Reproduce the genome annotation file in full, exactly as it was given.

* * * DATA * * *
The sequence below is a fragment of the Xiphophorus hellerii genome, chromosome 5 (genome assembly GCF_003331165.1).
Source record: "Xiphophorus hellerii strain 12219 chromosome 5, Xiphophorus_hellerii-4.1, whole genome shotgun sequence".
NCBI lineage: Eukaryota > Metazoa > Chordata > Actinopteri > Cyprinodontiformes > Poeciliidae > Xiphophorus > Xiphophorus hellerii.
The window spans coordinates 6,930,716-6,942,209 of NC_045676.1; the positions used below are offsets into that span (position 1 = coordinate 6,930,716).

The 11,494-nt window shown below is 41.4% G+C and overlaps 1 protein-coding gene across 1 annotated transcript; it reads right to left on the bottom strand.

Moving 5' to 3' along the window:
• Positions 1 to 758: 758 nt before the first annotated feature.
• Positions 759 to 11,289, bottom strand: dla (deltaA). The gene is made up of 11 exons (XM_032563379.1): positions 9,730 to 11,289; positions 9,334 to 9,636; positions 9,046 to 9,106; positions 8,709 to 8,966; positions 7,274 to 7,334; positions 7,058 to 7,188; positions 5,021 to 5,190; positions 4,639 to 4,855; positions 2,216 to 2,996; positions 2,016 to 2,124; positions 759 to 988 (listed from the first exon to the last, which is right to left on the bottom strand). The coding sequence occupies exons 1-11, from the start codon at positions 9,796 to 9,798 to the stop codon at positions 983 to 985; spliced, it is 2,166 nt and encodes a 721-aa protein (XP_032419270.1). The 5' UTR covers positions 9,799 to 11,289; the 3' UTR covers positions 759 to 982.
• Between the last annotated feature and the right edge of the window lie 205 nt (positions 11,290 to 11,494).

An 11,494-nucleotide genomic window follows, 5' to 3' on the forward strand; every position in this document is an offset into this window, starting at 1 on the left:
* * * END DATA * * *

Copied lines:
The sequence below is a fragment of the Xiphophorus hellerii genome, chromosome 5 (genome assembly GCF_003331165.1).
Source record: "Xiphophorus hellerii strain 12219 chromosome 5, Xiphophorus_hellerii-4.1, whole genome shotgun sequence".
NCBI lineage: Eukaryota > Metazoa > Chordata > Actinopteri > Cyprinodontiformes > Poeciliidae > Xiphophorus > Xiphophorus hellerii.
The window spans coordinates 6,930,716-6,942,209 of NC_045676.1; the positions used below are offsets into that span (position 1 = coordinate 6,930,716).

The 11,494-nt window shown below is 41.4% G+C and overlaps 1 protein-coding gene across 1 annotated transcript; it reads right to left on the bottom strand.

Moving 5' to 3' along the window:
• Positions 1 to 758: 758 nt before the first annotated feature.
• Positions 759 to 11,289, bottom strand: dla (deltaA). The gene is made up of 11 exons (XM_032563379.1): positions 9,730 to 11,289; positions 9,334 to 9,636; positions 9,046 to 9,106; positions 8,709 to 8,966; positions 7,274 to 7,334; positions 7,058 to 7,188; positions 5,021 to 5,190; positions 4,639 to 4,855; positions 2,216 to 2,996; positions 2,016 to 2,124; positions 759 to 988 (listed from the first exon to the last, which is right to left on the bottom strand). The coding sequence occupies exons 1-11, from the start codon at positions 9,796 to 9,798 to the stop codon at positions 983 to 985; spliced, it is 2,166 nt and encodes a 721-aa protein (XP_032419270.1). The 5' UTR covers positions 9,799 to 11,289; the 3' UTR covers positions 759 to 982.
• Between the last annotated feature and the right edge of the window lie 205 nt (positions 11,290 to 11,494).

An 11,494-nucleotide genomic window follows, 5' to 3' on the forward strand; every position in this document is an offset into this window, starting at 1 on the left: